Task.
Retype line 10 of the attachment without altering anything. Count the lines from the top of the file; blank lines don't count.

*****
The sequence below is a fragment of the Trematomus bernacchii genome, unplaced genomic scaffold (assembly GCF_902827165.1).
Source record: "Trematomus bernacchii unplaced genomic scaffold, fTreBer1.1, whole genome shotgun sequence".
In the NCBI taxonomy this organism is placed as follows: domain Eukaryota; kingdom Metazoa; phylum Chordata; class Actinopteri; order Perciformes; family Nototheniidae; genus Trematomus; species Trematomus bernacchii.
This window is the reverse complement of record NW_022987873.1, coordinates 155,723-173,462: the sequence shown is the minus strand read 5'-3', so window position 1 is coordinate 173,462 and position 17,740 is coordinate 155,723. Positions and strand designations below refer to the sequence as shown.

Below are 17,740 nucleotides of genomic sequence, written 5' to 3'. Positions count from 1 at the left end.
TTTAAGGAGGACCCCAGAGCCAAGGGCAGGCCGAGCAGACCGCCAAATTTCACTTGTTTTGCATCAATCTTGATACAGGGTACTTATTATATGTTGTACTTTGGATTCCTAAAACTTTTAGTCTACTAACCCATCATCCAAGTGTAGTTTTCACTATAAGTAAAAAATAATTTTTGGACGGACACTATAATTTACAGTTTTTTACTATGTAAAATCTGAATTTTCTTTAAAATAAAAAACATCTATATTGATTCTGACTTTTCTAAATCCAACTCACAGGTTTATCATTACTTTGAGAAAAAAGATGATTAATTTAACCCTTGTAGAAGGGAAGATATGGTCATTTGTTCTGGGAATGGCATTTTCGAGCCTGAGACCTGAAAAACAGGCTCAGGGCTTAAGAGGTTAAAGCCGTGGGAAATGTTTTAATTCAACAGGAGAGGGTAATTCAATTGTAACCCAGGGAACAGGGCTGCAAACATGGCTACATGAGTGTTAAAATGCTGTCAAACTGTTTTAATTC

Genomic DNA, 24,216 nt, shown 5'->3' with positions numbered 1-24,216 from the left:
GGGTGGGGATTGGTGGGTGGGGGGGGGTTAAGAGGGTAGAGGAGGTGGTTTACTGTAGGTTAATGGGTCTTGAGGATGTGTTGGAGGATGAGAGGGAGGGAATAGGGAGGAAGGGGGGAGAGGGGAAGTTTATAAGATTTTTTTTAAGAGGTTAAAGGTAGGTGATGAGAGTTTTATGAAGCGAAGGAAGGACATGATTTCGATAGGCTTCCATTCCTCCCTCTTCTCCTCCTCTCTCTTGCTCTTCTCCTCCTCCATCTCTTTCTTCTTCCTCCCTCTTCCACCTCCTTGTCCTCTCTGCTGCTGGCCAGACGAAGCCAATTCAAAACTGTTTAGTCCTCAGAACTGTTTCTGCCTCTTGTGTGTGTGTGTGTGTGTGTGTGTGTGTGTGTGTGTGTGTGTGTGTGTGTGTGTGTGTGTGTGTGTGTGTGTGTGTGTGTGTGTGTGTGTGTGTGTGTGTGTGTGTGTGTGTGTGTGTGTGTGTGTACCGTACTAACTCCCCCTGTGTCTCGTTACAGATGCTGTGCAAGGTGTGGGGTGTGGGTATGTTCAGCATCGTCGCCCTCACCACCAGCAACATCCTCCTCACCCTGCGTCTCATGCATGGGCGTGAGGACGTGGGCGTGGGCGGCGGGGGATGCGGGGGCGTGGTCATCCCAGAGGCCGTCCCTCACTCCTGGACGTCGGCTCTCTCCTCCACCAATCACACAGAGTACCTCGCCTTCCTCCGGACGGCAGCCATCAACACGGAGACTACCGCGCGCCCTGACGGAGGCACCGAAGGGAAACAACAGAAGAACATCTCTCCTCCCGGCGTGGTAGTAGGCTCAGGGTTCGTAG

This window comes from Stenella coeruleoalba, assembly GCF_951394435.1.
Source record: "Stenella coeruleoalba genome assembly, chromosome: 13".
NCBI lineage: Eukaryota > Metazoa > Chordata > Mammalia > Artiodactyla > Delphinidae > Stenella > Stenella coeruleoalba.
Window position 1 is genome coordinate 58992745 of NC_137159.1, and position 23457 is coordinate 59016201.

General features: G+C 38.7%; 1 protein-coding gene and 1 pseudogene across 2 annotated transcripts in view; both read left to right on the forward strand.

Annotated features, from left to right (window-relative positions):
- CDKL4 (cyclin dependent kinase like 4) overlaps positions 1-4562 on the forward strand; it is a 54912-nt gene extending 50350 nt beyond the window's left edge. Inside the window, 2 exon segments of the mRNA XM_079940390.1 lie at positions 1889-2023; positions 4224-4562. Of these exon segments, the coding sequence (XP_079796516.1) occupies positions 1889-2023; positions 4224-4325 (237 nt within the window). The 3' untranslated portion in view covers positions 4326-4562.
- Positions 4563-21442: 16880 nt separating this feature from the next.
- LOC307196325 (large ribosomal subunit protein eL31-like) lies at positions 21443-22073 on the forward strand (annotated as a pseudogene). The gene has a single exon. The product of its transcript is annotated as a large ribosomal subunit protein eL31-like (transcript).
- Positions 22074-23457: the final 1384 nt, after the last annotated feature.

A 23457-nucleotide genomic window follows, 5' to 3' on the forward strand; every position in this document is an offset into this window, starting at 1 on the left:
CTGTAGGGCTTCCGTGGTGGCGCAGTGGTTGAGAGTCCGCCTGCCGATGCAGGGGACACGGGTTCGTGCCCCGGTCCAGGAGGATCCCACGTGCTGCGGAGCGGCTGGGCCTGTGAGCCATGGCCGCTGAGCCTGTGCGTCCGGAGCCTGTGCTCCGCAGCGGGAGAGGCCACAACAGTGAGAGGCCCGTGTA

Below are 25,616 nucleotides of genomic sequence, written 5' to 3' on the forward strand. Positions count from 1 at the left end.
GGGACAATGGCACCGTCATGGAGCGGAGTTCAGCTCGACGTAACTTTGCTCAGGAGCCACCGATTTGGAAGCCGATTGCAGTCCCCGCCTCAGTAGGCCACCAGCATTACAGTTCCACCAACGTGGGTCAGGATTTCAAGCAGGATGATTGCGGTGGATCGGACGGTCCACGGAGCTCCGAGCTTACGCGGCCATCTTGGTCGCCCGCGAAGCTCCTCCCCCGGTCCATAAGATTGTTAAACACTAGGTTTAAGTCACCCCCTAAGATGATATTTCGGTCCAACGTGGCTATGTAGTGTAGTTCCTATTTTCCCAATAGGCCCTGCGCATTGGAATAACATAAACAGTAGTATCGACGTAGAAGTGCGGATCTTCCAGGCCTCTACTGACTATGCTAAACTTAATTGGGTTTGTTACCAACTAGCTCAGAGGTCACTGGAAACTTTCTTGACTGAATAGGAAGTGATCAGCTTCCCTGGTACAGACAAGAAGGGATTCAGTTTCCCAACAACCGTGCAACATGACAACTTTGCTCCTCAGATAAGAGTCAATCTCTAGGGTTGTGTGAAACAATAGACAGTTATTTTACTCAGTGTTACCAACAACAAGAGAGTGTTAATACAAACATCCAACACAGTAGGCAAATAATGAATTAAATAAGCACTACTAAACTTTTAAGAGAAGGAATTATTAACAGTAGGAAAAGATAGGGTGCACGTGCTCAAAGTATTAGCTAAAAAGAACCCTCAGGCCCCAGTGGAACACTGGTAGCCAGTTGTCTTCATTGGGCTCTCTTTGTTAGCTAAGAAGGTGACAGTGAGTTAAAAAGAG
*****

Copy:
Source record: "Stenella coeruleoalba genome assembly, chromosome: 13".